After a decade or so of doing bit parts in films and TV (often as a murderer in crime dramas), Eric Stonestreet landed a dream gig in 2009, when he was cast as Cameron Tucker, husband of Jesse Tyler Ferguson's Mitchell on ABC's smash-hit sitcom Modern Family.
The 44-year-old Kansas City, Kan., native - who likes to describe himself as openly straight - has Modern Family to thank for his two Emmy Awards and a role as Duke, the Newfoundland dog, in The Secret Life of Pets, the animated flick that raked in $103 million last weekend at the box office.
On Saturday, Stonestreet will appear at the SugarHouse Casino. We chatted with him about the gig; playing Cam; and his costarring role with ex-Eagles quarterback Donovan McNabb.
I always enjoyed interacting with people. The show is a hybrid of that. There's a little bit of stand-up - I certainly don't call myself a stand-up - to start the show and get the ball rolling. It really comes down to the audience's participation, and we go from there.
I never really know where the show's going to go. I never know what questions I'm going to get, but there's nothing off the table.
I think we're all fascinated - I certainly was - with Hollywood and being in that town and how things go. It gives people the up-close-and-personal chance to ask me anything they want to know about the business . . . or how I got to where I am. It's like having me over to your house with . . . 400 people.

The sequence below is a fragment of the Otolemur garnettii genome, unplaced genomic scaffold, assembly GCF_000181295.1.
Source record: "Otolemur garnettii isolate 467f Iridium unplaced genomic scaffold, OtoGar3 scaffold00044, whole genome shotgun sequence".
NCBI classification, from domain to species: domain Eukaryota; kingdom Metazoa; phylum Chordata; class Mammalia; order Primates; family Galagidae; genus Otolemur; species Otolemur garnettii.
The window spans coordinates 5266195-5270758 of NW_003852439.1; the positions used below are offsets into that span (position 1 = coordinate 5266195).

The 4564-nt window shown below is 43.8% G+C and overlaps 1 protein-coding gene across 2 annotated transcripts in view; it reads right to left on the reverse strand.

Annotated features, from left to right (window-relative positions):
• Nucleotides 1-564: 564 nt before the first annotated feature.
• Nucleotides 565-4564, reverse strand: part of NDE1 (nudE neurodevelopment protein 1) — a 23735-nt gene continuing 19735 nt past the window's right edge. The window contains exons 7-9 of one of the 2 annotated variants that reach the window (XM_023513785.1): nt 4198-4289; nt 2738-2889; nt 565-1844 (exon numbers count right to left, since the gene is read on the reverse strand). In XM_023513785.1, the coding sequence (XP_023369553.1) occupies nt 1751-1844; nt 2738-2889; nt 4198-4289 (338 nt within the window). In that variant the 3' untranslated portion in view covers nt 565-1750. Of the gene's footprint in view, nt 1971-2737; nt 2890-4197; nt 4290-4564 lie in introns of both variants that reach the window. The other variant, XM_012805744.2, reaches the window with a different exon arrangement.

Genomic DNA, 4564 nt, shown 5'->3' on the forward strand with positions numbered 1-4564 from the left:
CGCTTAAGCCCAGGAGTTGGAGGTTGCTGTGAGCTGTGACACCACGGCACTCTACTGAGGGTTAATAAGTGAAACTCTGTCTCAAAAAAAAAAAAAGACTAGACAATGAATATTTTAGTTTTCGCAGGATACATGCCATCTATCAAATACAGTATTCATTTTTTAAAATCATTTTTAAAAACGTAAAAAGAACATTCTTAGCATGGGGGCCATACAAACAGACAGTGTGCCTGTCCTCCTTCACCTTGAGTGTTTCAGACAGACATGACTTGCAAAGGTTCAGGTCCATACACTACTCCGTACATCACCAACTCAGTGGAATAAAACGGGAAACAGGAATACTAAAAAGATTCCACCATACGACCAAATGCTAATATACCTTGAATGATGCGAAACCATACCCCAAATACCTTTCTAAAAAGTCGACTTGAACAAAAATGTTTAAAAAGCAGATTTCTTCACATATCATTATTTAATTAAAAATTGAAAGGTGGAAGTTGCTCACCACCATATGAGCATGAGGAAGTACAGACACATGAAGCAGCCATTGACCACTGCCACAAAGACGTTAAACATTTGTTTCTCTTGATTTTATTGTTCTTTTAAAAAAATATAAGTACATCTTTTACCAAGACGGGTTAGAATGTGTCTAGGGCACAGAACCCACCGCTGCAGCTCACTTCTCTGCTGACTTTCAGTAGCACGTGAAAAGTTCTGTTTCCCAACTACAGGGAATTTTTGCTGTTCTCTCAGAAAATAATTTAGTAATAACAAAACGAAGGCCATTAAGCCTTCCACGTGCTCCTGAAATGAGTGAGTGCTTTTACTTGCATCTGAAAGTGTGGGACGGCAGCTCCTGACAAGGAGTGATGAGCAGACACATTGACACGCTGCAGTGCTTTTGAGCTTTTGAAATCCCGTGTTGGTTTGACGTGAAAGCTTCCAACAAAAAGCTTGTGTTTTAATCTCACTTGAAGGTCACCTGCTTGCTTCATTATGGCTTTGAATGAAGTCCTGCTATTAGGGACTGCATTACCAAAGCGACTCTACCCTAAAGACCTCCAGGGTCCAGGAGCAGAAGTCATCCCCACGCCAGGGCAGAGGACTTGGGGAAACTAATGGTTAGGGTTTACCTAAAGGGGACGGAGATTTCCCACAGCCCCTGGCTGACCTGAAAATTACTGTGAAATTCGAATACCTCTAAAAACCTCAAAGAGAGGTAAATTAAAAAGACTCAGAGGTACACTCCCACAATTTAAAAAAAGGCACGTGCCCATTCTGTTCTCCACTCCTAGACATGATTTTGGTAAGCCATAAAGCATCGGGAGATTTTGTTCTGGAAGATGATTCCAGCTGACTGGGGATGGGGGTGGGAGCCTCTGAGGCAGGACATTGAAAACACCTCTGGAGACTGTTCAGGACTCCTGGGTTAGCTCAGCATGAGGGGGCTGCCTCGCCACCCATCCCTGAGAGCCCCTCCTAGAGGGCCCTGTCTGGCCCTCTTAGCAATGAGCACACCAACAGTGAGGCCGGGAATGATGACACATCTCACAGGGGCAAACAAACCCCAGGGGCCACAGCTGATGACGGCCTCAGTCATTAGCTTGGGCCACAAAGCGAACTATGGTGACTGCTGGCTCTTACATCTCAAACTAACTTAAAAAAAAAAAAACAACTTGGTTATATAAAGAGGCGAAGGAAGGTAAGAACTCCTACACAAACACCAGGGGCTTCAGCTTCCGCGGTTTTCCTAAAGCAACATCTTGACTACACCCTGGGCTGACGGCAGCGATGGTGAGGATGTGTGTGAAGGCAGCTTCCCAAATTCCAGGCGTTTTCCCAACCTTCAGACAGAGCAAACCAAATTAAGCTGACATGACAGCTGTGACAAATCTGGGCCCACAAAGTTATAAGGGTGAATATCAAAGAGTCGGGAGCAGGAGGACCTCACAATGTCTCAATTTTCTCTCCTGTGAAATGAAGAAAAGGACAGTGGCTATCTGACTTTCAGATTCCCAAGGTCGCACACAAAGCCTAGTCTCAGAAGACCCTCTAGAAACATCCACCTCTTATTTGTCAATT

"Where's Lily?" is probably the number-one question I get in life. And I have to politely explain to people that Lily [Cam and Mitchell's daughter] is a character on a TV show, as is Cam Tucker. I also get "What's it like working with the cast?'" and "Who's the funniest person in the cast?"
I will tell you that everyone has a funny personality. There's no way the show is as good as it is if we don't all have a great sense of humor and are funny people in real life. But I think the person who cracks us up the most, for different reasons, is Sofia [Vergara]. She looks the way she looks and she's super self-aware and super self-deprecating. She gets how funny the things she does by accident are. She just makes fun of herself. It's hard not to think of her as the funniest person behind the scenes.
I never had reservations about it. All I ever wanted to do was get a great job on a TV show. When I read Modern Family and started looking at what was available - I obviously couldn't play Gloria, I couldn't play Claire. When I saw the character of Cam, I was like, "I have to have a shot at this," because I thought it was a character that would be a really fun to play. It's not like I had built a career out of playing characters like Cam. It was the first chance I got to do it.
Actually, when I got the role, my mom was really happy I was not going to be a killer anymore - I was going be this lovable gay guy on a half-hour sitcom.
Absolutely. We've always taken [our roles] as seriously as we can. Some of my most cherished moments with fans are when somebody will come up and say, "Because of Mitch and Cam, my parents accepted me," or "Because of Mitch and Cam, I was able to come out in a more fun and less-pressured way."
Parents with gay kids have written me notes saying, "Because of Mitch and Cam, my son has [something to say] to bullies at school: 'Well. You like Mitch and Cam on that show, and my dad's not that different from those guys.' "
I shot a commercial for AT&T in Philadelphia early on in my career with [former Eagles' quarterback] Donovan McNabb. It was basically a commercial where I had trimmed his shrubs into a statue of him dropping back to pass. I knock on his door and tell him to come out and look at it, and when he comes out and looks at it, he says, "Yeah, but that's not my yard."